Travel: Nature tries its best in Varkala

Despite its dodgy tourist practices, Varkala in Kerala can still charm you with its coastline’s natural beauty

Shrabonti Bagchi
First Published18 Jun 2024, 11:17 AM IST
The cliffs running parallel to the Arabian Sea are an unusual feature on the otherwise flat Kerala coast
The cliffs running parallel to the Arabian Sea are an unusual feature on the otherwise flat Kerala coast (Photo: Kerala Tourism)

Insta-popular restaurants rarely turn out to live up to the hype, but as we walk into the courtyard of Cafe Trip Is Life on Varkala’s south cliff, we silently thank the influencer who led us here. The cafe’s popular tree-dotted courtyard area is perched high above the shore below—a sheer drop with a narrow strip of beach lined with wild custard apple trees. The views along the shoreline are spectacular this late May afternoon, when the rains have let up enough to allow sea-hungry Bengalureans to drink in the natural beauty of the Varkala coast, so perfectly lined by cliffs and swaying palms that it is almost a picture-postcard cliche.

The monsoon ‘off-season’ timing means the beach is deserted except people who have walked down from the cafe, and a few at a distance setting off some sort of a flying contraption into the air. This turns out to be the extreme ‘sport’ of paramotoring or ‘tandem powered paragliding’, in which people fly high above the Varkala cliffs in a jerry-rigged contraption consisting of what appears to be a three-wheeled bike affixed to a parachute and a propeller. Not being brave enough to try this—and wondering how it could even be legal—we shoot videos before sitting down to a sundowner at the cafe.

Steep stairs leading down from the cafe to the beach below

Varkala is among a few places in India, including Mumbai and Udaipur, where paramotoring is allowed, and it turns out it is not regulated by the government, which means anyone can buy and fly a paramotor without a license. This feels symptomatic of how tourism has been run in Varkala. Once a tiny seaside town on the outskirts of Thiruvananthapuram best known for the 2000-year old Janardanaswamy Temple, which you cross today on your way to the main beach, past a massive temple lake where people can still be seen taking dips before entering the living temple, it is a tourist hotspot today along what many call the ‘Banana Pancake Trail’: backpacker destinations.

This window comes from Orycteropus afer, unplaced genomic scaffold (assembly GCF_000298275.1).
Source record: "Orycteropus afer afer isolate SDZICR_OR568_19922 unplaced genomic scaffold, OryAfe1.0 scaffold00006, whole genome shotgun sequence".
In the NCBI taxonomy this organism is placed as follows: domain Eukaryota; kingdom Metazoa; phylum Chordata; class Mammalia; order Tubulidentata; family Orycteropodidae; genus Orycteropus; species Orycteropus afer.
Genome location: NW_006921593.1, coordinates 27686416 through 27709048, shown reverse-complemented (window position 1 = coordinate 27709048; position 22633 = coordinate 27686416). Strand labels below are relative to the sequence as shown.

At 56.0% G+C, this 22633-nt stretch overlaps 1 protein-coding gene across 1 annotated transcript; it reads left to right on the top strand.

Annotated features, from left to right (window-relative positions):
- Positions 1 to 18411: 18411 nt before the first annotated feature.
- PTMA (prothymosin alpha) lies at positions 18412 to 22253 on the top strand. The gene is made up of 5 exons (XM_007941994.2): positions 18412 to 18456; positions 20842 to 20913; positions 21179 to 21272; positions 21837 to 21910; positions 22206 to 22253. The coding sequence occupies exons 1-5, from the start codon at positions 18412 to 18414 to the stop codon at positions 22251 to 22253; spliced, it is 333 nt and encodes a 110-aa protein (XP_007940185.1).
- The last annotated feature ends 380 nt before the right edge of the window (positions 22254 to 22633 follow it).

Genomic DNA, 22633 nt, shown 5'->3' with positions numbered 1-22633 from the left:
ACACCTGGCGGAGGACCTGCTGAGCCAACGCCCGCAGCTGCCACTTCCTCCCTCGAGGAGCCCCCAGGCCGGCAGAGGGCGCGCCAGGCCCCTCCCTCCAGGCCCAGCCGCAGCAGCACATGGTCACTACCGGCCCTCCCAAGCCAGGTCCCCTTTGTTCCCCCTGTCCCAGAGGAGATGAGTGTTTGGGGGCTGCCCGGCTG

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Its famous north and south cliffs—Varkala is the only region in southern Kerala where cliffs run parallel to the Arabian Sea, and are a unique geological feature on the otherwise flat Kerala coast—are overrun today by resorts, shacks and cafes built right along the edge of the rapidly eroding cliffside, especially in the north cliff area, where a long unbroken line of eateries does business pretty much through the year. Ironically, signs of ‘Caution: Eroding Land’ are scattered everywhere, though neither the owners of these establishments nor tourists like us seem to be paying much heed to the ongoing destruction of what the Geological Survey of India (GSI) has declared a geo-heritage site.

The soil erosion is starkly visible on the Odayam beach

In fact, just a few days ago, the GSI strongly criticised a move by the Thiruvanthapuram district administration to demolish a portion of the cliff to arrest landslides, while environmental activists say regulating tourist and commercial activity in the fragile area should be the first order of business.

If you plan to travel to Varkala—and it is in many ways still a charming seaside town—I’d advise steering clear of the north cliff area, or at least its resorts and restaurants. There are many small hotels further inland and just a few kilometers away, the Taj Gateway Varkala, where we stayed, is a beautiful heritage property with stunning sea views. The south cliff area also offers more upscale resorts than the ones in the north, though the most reliable accommodation the town still offers is probably the Gateway. If you are headed to Varkala in the monsoons, be prepared to stay indoors and enjoy the rain and the views while sipping hot Kerala chaaya. And if the sun does shine, even occasionally, a walk along the cliffside and the beaches will feel worth it.

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First Published:18 Jun 2024, 11:17 AM IST
HomeLoungeideasTravel: Nature tries its best in Varkala

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